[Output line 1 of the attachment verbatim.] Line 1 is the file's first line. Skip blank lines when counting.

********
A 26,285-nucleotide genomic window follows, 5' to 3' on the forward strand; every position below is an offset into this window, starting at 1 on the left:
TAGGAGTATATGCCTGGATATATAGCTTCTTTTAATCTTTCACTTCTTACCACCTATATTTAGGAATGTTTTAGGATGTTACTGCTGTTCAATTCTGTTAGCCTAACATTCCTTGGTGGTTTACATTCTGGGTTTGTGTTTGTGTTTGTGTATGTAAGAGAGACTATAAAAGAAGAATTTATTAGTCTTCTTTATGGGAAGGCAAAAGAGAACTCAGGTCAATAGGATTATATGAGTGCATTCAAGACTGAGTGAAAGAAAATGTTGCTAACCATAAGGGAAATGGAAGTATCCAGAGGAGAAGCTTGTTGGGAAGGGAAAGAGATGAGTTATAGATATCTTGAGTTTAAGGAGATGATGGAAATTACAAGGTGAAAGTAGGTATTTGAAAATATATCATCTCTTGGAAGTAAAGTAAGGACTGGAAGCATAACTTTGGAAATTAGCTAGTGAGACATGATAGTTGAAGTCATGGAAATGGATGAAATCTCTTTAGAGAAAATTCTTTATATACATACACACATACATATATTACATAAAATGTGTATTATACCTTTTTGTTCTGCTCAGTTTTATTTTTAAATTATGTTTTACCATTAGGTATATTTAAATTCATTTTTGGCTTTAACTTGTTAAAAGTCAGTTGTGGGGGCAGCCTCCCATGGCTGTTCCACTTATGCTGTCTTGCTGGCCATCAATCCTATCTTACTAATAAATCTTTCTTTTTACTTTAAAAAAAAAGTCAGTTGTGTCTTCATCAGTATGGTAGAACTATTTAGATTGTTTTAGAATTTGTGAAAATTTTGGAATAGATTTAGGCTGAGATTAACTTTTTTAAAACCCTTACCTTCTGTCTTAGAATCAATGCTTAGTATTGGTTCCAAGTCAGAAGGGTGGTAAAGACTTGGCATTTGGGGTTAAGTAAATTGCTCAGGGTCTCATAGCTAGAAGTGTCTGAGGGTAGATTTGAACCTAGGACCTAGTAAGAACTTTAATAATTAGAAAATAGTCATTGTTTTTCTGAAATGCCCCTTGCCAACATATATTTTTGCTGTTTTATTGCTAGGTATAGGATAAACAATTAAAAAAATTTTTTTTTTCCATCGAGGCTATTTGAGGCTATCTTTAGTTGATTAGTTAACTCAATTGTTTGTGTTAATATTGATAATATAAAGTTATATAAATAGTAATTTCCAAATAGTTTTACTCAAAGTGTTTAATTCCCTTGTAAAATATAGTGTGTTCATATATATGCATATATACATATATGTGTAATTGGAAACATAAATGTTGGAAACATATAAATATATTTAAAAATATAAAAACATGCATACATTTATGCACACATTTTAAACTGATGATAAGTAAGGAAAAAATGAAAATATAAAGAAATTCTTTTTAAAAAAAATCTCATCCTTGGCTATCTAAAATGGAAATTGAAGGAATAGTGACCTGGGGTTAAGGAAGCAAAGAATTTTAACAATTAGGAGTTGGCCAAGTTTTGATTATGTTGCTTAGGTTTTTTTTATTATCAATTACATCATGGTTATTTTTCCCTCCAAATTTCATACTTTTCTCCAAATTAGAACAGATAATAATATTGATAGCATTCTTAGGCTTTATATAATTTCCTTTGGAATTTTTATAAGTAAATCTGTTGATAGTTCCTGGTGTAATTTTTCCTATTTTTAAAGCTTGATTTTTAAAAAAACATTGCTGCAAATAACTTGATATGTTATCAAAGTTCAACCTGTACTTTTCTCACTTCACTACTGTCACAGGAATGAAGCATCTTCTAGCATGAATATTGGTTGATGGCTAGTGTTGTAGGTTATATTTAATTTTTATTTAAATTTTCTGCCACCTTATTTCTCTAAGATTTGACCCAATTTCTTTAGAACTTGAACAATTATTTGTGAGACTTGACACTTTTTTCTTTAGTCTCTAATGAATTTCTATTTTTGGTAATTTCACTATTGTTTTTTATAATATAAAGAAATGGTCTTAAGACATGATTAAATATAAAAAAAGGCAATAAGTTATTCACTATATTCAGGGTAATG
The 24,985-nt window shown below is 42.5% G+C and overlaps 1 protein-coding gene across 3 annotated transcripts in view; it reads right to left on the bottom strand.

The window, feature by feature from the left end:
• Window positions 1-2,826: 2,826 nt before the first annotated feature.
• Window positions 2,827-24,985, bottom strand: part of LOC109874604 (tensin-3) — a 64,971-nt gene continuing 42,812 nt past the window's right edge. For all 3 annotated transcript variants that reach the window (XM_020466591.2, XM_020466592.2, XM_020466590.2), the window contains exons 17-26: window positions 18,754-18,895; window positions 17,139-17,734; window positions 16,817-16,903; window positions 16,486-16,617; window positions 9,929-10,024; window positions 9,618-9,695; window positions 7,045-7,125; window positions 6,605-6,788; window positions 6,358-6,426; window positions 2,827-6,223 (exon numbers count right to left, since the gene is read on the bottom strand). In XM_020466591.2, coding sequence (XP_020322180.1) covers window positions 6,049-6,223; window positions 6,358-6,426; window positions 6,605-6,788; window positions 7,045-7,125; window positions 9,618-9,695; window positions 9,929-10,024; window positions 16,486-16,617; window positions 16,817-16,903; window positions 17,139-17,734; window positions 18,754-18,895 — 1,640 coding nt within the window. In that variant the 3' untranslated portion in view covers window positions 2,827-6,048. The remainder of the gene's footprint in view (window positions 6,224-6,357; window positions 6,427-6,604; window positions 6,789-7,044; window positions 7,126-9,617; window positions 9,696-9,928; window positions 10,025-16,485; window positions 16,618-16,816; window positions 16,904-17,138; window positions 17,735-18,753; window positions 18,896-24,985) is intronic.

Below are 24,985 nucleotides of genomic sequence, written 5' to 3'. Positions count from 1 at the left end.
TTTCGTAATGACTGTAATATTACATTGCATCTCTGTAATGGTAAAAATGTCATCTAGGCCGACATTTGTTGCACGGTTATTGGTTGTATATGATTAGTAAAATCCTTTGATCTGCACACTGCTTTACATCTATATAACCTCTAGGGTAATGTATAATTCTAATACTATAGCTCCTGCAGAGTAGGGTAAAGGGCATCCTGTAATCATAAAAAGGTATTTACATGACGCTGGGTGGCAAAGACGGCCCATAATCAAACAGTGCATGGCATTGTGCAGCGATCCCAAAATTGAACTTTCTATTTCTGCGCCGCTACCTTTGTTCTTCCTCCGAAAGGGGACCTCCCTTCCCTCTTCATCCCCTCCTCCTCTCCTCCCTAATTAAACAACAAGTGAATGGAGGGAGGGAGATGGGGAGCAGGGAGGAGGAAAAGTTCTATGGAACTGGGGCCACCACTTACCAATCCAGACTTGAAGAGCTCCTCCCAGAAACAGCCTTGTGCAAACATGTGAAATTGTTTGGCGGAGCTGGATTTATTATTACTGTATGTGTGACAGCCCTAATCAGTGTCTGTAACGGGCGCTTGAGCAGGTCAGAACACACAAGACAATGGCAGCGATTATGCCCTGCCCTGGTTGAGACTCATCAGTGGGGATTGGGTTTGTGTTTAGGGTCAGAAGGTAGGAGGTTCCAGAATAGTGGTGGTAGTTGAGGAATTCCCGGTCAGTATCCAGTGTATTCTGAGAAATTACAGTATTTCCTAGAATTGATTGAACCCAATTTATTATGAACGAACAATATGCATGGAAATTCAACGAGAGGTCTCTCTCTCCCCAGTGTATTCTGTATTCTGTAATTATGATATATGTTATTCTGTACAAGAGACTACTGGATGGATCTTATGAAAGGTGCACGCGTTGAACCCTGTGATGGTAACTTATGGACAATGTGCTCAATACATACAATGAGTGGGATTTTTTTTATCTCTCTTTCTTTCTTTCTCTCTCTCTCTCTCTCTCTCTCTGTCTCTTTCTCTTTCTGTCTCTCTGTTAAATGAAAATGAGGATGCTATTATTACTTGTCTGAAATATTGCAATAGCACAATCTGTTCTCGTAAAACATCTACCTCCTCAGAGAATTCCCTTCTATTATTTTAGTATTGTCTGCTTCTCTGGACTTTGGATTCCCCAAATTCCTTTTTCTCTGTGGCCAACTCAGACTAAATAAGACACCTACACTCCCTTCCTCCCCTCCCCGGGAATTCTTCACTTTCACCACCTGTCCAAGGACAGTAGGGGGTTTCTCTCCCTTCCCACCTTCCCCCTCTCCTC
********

A 26,285-nucleotide genomic window follows, 5' to 3' on the forward strand; every position below is an offset into this window, starting at 1 on the left: